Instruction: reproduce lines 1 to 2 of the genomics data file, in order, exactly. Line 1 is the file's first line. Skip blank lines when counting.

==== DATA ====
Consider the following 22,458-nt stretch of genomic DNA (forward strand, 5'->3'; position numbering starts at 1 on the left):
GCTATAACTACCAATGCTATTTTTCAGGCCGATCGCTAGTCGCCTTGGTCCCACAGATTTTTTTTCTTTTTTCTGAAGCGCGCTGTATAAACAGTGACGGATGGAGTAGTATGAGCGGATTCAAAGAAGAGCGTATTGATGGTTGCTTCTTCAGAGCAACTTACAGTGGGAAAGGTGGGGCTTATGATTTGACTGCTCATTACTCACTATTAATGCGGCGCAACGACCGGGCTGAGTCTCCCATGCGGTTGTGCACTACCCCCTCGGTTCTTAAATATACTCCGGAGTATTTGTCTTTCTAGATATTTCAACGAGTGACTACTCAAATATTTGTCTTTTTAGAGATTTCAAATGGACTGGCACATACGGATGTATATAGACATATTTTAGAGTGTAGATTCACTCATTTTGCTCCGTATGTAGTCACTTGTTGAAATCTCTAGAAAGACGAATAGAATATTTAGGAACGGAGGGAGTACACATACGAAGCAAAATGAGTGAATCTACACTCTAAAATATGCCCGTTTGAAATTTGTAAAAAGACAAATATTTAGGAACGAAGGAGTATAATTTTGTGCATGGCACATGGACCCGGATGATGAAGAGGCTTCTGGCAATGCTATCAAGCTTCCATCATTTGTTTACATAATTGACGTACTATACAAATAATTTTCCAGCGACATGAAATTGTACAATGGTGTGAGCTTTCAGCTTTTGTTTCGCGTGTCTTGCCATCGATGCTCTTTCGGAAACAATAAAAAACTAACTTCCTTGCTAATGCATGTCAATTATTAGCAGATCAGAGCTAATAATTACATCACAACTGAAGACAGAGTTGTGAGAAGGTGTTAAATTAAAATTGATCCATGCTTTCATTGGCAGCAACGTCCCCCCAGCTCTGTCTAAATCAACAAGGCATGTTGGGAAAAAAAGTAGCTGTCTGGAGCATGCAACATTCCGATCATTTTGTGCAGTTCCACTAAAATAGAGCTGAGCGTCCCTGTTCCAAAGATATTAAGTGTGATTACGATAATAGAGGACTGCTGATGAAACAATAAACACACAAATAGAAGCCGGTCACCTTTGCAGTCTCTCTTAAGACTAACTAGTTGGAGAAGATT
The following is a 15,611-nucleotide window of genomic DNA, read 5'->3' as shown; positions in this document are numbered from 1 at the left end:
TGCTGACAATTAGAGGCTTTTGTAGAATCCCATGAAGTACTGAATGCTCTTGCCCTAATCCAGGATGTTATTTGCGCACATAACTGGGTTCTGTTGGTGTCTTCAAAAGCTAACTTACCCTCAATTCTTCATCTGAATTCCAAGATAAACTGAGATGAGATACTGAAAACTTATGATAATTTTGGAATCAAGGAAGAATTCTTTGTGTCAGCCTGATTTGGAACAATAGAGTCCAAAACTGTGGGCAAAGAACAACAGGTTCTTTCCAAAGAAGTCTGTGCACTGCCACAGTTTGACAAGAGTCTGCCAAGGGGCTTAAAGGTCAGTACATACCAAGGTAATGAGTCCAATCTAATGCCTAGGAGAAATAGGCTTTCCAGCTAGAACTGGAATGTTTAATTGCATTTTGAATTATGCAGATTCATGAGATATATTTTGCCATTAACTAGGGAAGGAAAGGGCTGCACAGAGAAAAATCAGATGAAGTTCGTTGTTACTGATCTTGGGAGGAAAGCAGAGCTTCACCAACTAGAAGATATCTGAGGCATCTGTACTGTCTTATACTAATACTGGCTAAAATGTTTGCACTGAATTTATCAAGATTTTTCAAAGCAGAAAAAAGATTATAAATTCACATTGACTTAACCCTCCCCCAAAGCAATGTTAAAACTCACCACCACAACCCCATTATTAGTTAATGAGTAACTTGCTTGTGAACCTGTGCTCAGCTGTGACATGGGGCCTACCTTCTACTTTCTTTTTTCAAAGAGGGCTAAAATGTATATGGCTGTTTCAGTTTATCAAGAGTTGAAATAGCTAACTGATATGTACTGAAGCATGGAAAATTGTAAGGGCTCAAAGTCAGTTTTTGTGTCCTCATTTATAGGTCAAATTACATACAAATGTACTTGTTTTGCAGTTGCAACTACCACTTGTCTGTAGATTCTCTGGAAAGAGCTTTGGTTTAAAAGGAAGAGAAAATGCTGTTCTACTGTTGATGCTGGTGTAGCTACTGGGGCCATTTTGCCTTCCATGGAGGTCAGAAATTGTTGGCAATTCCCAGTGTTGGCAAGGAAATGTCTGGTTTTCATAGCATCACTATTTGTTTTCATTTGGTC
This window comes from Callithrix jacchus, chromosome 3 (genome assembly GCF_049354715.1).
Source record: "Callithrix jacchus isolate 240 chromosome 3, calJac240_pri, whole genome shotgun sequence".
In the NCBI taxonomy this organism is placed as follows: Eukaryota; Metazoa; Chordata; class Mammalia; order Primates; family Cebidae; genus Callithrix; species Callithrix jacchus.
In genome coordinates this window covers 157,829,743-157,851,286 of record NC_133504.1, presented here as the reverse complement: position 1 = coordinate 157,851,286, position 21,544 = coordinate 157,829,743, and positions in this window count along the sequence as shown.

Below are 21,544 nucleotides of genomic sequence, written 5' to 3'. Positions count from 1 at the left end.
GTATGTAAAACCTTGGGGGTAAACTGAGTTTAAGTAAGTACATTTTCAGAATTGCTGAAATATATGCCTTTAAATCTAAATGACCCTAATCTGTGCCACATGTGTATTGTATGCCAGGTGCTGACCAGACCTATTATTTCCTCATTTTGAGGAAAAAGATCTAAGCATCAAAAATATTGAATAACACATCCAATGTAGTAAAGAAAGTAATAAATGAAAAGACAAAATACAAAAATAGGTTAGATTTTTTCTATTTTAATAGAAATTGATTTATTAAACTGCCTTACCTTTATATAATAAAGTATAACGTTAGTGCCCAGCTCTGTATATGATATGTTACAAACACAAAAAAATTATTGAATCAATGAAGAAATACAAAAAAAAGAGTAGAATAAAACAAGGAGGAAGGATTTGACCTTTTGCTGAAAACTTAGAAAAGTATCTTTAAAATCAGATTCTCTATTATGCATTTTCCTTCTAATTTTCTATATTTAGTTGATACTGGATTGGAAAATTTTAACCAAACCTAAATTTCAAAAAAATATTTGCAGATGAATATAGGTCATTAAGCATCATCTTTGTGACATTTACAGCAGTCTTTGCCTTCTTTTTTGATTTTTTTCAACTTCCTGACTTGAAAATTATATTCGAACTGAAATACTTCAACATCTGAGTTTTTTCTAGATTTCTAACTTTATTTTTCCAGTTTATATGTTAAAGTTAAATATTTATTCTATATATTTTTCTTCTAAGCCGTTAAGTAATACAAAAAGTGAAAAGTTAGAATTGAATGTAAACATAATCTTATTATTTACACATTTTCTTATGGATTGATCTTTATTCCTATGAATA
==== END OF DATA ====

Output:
Consider the following 22,458-nt stretch of genomic DNA (forward strand, 5'->3'; position numbering starts at 1 on the left):
GCTATAACTACCAATGCTATTTTTCAGGCCGATCGCTAGTCGCCTTGGTCCCACAGATTTTTTTTCTTTTTTCTGAAGCGCGCTGTATAAACAGTGACGGATGGAGTAGTATGAGCGGATTCAAAGAAGAGCGTATTGATGGTTGCTTCTTCAGAGCAACTTACAGTGGGAAAGGTGGGGCTTATGATTTGACTGCTCATTACTCACTATTAATGCGGCGCAACGACCGGGCTGAGTCTCCCATGCGGTTGTGCACTACCCCCTCGGTTCTTAAATATACTCCGGAGTATTTGTCTTTCTAGATATTTCAACGAGTGACTACTCAAATATTTGTCTTTTTAGAGATTTCAAATGGACTGGCACATACGGATGTATATAGACATATTTTAGAGTGTAGATTCACTCATTTTGCTCCGTATGTAGTCACTTGTTGAAATCTCTAGAAAGACGAATAGAATATTTAGGAACGGAGGGAGTACACATACGAAGCAAAATGAGTGAATCTACACTCTAAAATATGCCCGTTTGAAATTTGTAAAAAGACAAATATTTAGGAACGAAGGAGTATAATTTTGTGCATGGCACATGGACCCGGATGATGAAGAGGCTTCTGGCAATGCTATCAAGCTTCCATCATTTGTTTACATAATTGACGTACTATACAAATAATTTTCCAGCGACATGAAATTGTACAATGGTGTGAGCTTTCAGCTTTTGTTTCGCGTGTCTTGCCATCGATGCTCTTTCGGAAACAATAAAAAACTAACTTCCTTGCTAATGCATGTCAATTATTAGCAGATCAGAGCTAATAATTACATCACAACTGAAGACAGAGTTGTGAGAAGGTGTTAAATTAAAATTGATCCATGCTTTCATTGGCAGCAACGTCCCCCCAGCTCTGTCTAAATCAACAAGGCATGTTGGGAAAAAAAGTAGCTGTCTGGAGCATGCAACATTCCGATCATTTTGTGCAGTTCCACTAAAATAGAGCTGAGCGTCCCTGTTCCAAAGATATTAAGTGTGATTACGATAATAGAGGACTGCTGATGAAACAATAAACACACAAATAGAAGCCGGTCACCTTTGCAGTCTCTCTTAAGACTAACTAGTTGGAGAAGATT